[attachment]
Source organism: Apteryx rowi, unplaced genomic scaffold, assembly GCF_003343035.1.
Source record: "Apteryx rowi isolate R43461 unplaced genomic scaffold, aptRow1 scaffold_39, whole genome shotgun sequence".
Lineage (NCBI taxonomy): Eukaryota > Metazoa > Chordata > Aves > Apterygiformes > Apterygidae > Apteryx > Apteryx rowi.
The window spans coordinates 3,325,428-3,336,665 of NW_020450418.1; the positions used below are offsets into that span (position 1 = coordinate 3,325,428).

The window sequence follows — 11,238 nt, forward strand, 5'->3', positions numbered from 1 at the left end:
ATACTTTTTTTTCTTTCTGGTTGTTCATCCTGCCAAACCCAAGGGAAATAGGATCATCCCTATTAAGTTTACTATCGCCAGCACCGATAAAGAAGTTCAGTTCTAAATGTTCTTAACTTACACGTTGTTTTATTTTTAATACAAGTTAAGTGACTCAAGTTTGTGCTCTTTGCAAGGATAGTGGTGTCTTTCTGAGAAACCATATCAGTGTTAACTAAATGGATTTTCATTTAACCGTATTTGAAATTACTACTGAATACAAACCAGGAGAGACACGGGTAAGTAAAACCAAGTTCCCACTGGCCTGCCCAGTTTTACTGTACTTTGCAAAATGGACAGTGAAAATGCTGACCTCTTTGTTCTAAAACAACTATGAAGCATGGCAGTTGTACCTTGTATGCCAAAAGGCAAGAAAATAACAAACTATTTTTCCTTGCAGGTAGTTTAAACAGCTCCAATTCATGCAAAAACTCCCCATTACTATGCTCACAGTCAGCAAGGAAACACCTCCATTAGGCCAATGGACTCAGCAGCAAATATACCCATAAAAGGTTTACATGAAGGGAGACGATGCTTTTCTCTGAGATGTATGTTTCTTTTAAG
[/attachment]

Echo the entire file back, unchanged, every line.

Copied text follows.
Source organism: Apteryx rowi, unplaced genomic scaffold, assembly GCF_003343035.1.
Source record: "Apteryx rowi isolate R43461 unplaced genomic scaffold, aptRow1 scaffold_39, whole genome shotgun sequence".
Lineage (NCBI taxonomy): Eukaryota > Metazoa > Chordata > Aves > Apterygiformes > Apterygidae > Apteryx > Apteryx rowi.
The window spans coordinates 3,325,428-3,336,665 of NW_020450418.1; the positions used below are offsets into that span (position 1 = coordinate 3,325,428).

The window sequence follows — 11,238 nt, forward strand, 5'->3', positions numbered from 1 at the left end:
ATACTTTTTTTTCTTTCTGGTTGTTCATCCTGCCAAACCCAAGGGAAATAGGATCATCCCTATTAAGTTTACTATCGCCAGCACCGATAAAGAAGTTCAGTTCTAAATGTTCTTAACTTACACGTTGTTTTATTTTTAATACAAGTTAAGTGACTCAAGTTTGTGCTCTTTGCAAGGATAGTGGTGTCTTTCTGAGAAACCATATCAGTGTTAACTAAATGGATTTTCATTTAACCGTATTTGAAATTACTACTGAATACAAACCAGGAGAGACACGGGTAAGTAAAACCAAGTTCCCACTGGCCTGCCCAGTTTTACTGTACTTTGCAAAATGGACAGTGAAAATGCTGACCTCTTTGTTCTAAAACAACTATGAAGCATGGCAGTTGTACCTTGTATGCCAAAAGGCAAGAAAATAACAAACTATTTTTCCTTGCAGGTAGTTTAAACAGCTCCAATTCATGCAAAAACTCCCCATTACTATGCTCACAGTCAGCAAGGAAACACCTCCATTAGGCCAATGGACTCAGCAGCAAATATACCCATAAAAGGTTTACATGAAGGGAGACGATGCTTTTCTCTGAGATGTATGTTTCTTTTAAG